I use two therapies in my work with babies and children and describe them below. Children usually respond more quickly to treatment than adults, and treatments can be shorter also – it is important not to overload as babies can be incredibly sensitive. Three sessions is usually enough to see if treatment can have some beneficial reactions so I offer a reduction for 3 sessions. I often teach/show parents to do home treatment with shonishin – babies and children love recieving this gentle therapy.
The emergent field of pre and perinatal psychology is helping us understand that consciousness is present from the moment of conception and that in the womb the personality begins to develop. Scientists now appreciate how even in the womb babies are picking up on emotions experienced by the mother. On top of this, huge forces and pressures on a baby’s head during the birth process means that coming into the world can, for some babies, be extremely traumatic – and impact on them as any trauma would. Even caesarian births, with the shock of sudden removal from the womb, are potentially traumatic to a baby when they are so incredibly sensitive to changes in environment. A newborn is so vulnerable and open to receiving information and stimuli – in order to help the bonding process.
Babies communicate distress through body language and crying. When a baby cries, yet all their immediate needs have seemingly been met, parents can feel so helpless. This type of crying, which is not related to an infant’s obvious needs, has been termed ‘memory crying’ by Karlton Terry, an expert in the field of babies’ body language. Memory crying can be accompanied by repetitive movements that signify a particular trauma is being replayed, or that there is discomfort in an area of the body. This ‘memory crying’ has a different quality to needs crying and both parents and baby can become frustrated and stressed – leading, unfortunately, to a cycle of stress.
In this cycle of stress the infant’s digestive system can also be affected. Stress related digestive problems can cause discomfort and lead to more stress and crying. The cycle of stress for a little one can become worse.
The slow and gentle approach of craniosacral therapy can help break the cycle. Craniosacral therapy can help a baby to feel deeply heard, and assist parents to attune to and meet the needs of their little one, which is such a relief for all.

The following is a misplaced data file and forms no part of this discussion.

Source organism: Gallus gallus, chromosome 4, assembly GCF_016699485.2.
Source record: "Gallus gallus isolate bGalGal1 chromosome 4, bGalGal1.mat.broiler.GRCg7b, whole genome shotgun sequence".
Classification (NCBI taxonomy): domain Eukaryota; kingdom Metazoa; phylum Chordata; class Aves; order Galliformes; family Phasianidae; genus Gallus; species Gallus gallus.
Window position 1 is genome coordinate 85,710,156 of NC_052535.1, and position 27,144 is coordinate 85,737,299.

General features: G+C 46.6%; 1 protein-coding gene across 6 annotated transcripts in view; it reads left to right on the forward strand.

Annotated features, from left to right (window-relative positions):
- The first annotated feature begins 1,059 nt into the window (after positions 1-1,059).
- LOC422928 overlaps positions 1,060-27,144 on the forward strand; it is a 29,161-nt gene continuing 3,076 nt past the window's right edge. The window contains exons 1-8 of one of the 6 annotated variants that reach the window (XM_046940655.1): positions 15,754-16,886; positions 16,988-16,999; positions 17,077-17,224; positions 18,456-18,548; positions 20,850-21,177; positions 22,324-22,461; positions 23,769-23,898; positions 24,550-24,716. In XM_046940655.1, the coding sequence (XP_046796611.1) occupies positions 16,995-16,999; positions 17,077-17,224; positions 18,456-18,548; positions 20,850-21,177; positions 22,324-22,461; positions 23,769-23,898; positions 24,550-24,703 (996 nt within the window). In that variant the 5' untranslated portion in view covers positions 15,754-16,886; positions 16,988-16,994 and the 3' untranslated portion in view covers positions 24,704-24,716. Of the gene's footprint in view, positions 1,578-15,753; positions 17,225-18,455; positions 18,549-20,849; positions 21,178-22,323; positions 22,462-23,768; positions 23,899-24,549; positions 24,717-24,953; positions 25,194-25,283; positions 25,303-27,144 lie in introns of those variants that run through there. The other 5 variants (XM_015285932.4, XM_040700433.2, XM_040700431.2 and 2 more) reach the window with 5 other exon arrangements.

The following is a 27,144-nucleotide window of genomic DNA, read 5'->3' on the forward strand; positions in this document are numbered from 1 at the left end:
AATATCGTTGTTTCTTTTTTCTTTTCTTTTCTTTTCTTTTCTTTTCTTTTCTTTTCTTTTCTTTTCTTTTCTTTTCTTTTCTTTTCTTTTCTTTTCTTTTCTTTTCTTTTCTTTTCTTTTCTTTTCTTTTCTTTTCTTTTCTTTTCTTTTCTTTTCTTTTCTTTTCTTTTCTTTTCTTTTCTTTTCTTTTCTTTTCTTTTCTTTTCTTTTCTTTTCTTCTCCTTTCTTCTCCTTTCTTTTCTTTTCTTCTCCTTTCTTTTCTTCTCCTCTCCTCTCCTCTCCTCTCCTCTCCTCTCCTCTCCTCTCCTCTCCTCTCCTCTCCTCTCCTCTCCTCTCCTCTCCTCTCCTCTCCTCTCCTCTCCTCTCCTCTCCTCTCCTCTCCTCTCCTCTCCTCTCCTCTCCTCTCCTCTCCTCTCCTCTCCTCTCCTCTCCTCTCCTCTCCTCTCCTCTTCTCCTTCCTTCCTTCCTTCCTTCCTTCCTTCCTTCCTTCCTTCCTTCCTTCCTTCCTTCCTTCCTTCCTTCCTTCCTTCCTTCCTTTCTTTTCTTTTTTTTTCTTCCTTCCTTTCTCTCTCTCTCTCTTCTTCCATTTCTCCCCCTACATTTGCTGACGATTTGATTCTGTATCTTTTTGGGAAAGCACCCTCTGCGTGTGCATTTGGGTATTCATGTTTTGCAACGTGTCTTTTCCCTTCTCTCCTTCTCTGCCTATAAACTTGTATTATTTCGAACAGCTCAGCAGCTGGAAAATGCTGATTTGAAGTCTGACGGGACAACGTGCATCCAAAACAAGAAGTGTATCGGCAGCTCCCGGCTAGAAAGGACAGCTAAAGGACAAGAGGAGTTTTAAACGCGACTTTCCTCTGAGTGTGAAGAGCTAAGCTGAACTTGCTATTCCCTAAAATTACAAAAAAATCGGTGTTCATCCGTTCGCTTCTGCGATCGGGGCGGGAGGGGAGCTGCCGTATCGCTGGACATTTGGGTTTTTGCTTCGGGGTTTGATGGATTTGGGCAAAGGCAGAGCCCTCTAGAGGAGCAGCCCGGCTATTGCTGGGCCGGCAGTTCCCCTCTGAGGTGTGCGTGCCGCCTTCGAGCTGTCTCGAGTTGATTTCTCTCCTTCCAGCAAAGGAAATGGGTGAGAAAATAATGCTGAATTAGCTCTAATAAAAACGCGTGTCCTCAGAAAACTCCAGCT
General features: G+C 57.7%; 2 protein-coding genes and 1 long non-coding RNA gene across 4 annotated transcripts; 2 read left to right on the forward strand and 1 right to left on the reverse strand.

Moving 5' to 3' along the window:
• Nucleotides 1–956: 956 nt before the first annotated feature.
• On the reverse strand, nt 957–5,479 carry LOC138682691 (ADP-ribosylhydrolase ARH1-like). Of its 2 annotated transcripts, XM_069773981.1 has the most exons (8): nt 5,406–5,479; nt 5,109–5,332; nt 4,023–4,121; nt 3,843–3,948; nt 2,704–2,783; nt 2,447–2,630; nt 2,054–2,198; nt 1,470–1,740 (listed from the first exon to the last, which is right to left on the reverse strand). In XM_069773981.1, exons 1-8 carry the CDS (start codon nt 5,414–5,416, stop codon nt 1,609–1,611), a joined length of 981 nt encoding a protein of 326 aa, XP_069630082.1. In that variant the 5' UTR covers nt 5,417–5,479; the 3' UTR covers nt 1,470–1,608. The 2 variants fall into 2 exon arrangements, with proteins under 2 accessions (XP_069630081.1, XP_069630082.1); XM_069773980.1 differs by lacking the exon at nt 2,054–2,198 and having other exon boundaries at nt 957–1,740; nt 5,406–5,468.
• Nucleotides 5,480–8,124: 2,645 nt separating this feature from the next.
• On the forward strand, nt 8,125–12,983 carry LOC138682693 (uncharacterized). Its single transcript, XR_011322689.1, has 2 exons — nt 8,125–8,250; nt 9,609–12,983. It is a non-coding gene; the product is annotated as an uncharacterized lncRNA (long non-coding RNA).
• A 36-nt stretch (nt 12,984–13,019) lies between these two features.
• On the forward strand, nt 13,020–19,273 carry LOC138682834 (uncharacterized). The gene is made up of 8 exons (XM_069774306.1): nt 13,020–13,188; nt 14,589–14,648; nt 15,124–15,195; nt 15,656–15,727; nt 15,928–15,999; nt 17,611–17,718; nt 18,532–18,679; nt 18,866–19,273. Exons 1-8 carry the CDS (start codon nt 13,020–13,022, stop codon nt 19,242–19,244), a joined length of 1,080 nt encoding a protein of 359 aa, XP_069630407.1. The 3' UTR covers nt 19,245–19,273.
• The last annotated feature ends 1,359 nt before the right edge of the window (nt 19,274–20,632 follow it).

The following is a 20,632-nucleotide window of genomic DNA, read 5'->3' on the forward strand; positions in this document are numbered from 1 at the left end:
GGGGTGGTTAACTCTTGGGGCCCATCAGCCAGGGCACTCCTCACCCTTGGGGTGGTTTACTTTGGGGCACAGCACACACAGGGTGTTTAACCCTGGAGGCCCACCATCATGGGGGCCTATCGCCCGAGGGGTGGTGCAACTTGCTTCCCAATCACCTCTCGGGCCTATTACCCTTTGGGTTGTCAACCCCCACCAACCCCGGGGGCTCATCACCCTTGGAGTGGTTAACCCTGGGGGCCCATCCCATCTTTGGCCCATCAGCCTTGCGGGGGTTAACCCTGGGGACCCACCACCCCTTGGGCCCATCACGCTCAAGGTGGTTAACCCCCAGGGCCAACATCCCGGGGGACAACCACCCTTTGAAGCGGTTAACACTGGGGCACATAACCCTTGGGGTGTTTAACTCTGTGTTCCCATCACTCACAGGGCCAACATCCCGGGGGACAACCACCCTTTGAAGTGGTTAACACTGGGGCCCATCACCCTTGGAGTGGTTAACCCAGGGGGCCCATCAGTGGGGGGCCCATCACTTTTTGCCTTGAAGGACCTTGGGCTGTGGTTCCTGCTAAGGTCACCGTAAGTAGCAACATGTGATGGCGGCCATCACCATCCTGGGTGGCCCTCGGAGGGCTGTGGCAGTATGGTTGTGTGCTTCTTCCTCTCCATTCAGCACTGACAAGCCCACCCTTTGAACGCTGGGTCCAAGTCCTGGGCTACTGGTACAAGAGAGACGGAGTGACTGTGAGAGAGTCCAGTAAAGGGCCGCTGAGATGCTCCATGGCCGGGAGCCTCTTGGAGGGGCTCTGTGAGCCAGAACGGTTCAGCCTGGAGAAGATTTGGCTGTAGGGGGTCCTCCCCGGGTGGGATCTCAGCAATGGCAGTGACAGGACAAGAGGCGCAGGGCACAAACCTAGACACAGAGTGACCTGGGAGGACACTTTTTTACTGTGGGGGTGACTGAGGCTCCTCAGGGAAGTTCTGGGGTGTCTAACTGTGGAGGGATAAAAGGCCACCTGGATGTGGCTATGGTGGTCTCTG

Babies can sometimes seem to go into a deeply relaxed state of being with a craniosacral therapy, which is done with caregivers present and often holding the little one to bring comfort and ease. Sometimes a session with the mother is also helpful, as birth and lack of sleep can take it’s toll.
There is a saying in Chinese medicine, which I believe holds very true, that when the child is screaming – support and nurture the mother.
Gift vouchers are available if you would like to offer a baby (or their parents), this wonderful therapy as a gift.
I specialise in Shonisin, which is Japanese pediatric acupuncture. This style of acupuncture for children does not involve painful needling and treatment is a very enjoyable experience involving stroking, tapping and rubbing. Shonishin is great for toddlers and older children – where settling down on a couch can be hard sometimes.
A wide range of conditions can be potentially helped including: respiratory problems, skin problems, behavioural and emotional issues, sleep, bedwetting, ear and nose problems. Vitality and general health and wellbeing can also be improved and, most importantly, parents are taught techniques to help their child at home, and are an important part of the treatment process.
Case history – 5 year old boy with night time enuresis
Charlie came to see me with his mum, Penny, in August 2016. He wet his bed 5 or 6 nights a week and was very demoralised. He struggled to get to sleep because of fear of wetting the bed, and would wake late, feeling tired, and struggling to get up.
I treated Charlie with craniosacral therapy and shonishin and showed Penny how to do shonishin herself. These two treatments combine really well for children of Charlie’s age and they love receiving treatment from their parents. The physical contact of shonishin brings closeness and reassurance – and it can be a fun routine for a child.
After the first treatment Charlie was getting to sleep more easily and waking up less tired. This improvement continued after the second treatment and by the fourth session his bedwetting began to improve.
I left it to Penny to continue with the shonishin and return if needed, as Charlie seemed to be doing so well.
One year on and Penny has been in touch to say that she and Charlie are absolutely delighted to report that Charlie has been dry at night for six months.
“We are all delighted with his achievement and it was your guidance that put us on the right track. Your relaxed approach and environment really gave us the confidence to work through this stressful time. Thank you so much”